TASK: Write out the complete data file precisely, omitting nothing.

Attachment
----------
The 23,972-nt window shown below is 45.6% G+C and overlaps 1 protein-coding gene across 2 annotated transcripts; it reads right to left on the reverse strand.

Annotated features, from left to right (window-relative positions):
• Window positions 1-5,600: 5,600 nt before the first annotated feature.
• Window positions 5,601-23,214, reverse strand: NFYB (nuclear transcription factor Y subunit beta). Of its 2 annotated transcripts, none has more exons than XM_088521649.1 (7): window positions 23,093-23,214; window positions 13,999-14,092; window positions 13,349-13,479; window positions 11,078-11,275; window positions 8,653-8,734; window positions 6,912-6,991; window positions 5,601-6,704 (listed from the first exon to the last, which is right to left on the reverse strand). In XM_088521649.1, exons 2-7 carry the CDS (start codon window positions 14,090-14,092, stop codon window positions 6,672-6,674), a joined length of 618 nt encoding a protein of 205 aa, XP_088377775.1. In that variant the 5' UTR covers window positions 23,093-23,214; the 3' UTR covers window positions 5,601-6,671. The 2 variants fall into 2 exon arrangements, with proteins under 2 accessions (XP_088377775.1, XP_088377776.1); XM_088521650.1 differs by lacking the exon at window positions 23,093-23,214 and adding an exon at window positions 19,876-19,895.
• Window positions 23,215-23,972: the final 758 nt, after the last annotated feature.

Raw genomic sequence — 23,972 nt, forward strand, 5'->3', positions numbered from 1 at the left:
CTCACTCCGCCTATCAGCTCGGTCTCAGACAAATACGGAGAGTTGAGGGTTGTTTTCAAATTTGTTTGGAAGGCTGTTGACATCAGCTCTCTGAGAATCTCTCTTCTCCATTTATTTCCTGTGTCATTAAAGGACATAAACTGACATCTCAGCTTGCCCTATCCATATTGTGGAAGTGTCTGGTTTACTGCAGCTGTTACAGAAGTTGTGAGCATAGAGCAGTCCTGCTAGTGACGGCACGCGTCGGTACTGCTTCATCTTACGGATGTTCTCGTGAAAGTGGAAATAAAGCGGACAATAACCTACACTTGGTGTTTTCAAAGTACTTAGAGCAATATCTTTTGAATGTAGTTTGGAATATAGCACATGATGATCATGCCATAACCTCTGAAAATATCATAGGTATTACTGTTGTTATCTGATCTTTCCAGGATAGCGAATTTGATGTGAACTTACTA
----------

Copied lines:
The 23,972-nt window shown below is 45.6% G+C and overlaps 1 protein-coding gene across 2 annotated transcripts; it reads right to left on the reverse strand.

Annotated features, from left to right (window-relative positions):
• Window positions 1-5,600: 5,600 nt before the first annotated feature.
• Window positions 5,601-23,214, reverse strand: NFYB (nuclear transcription factor Y subunit beta). Of its 2 annotated transcripts, none has more exons than XM_088521649.1 (7): window positions 23,093-23,214; window positions 13,999-14,092; window positions 13,349-13,479; window positions 11,078-11,275; window positions 8,653-8,734; window positions 6,912-6,991; window positions 5,601-6,704 (listed from the first exon to the last, which is right to left on the reverse strand). In XM_088521649.1, exons 2-7 carry the CDS (start codon window positions 14,090-14,092, stop codon window positions 6,672-6,674), a joined length of 618 nt encoding a protein of 205 aa, XP_088377775.1. In that variant the 5' UTR covers window positions 23,093-23,214; the 3' UTR covers window positions 5,601-6,671. The 2 variants fall into 2 exon arrangements, with proteins under 2 accessions (XP_088377775.1, XP_088377776.1); XM_088521650.1 differs by lacking the exon at window positions 23,093-23,214 and adding an exon at window positions 19,876-19,895.
• Window positions 23,215-23,972: the final 758 nt, after the last annotated feature.

Raw genomic sequence — 23,972 nt, forward strand, 5'->3', positions numbered from 1 at the left:
CTCACTCCGCCTATCAGCTCGGTCTCAGACAAATACGGAGAGTTGAGGGTTGTTTTCAAATTTGTTTGGAAGGCTGTTGACATCAGCTCTCTGAGAATCTCTCTTCTCCATTTATTTCCTGTGTCATTAAAGGACATAAACTGACATCTCAGCTTGCCCTATCCATATTGTGGAAGTGTCTGGTTTACTGCAGCTGTTACAGAAGTTGTGAGCATAGAGCAGTCCTGCTAGTGACGGCACGCGTCGGTACTGCTTCATCTTACGGATGTTCTCGTGAAAGTGGAAATAAAGCGGACAATAACCTACACTTGGTGTTTTCAAAGTACTTAGAGCAATATCTTTTGAATGTAGTTTGGAATATAGCACATGATGATCATGCCATAACCTCTGAAAATATCATAGGTATTACTGTTGTTATCTGATCTTTCCAGGATAGCGAATTTGATGTGAACTTACTA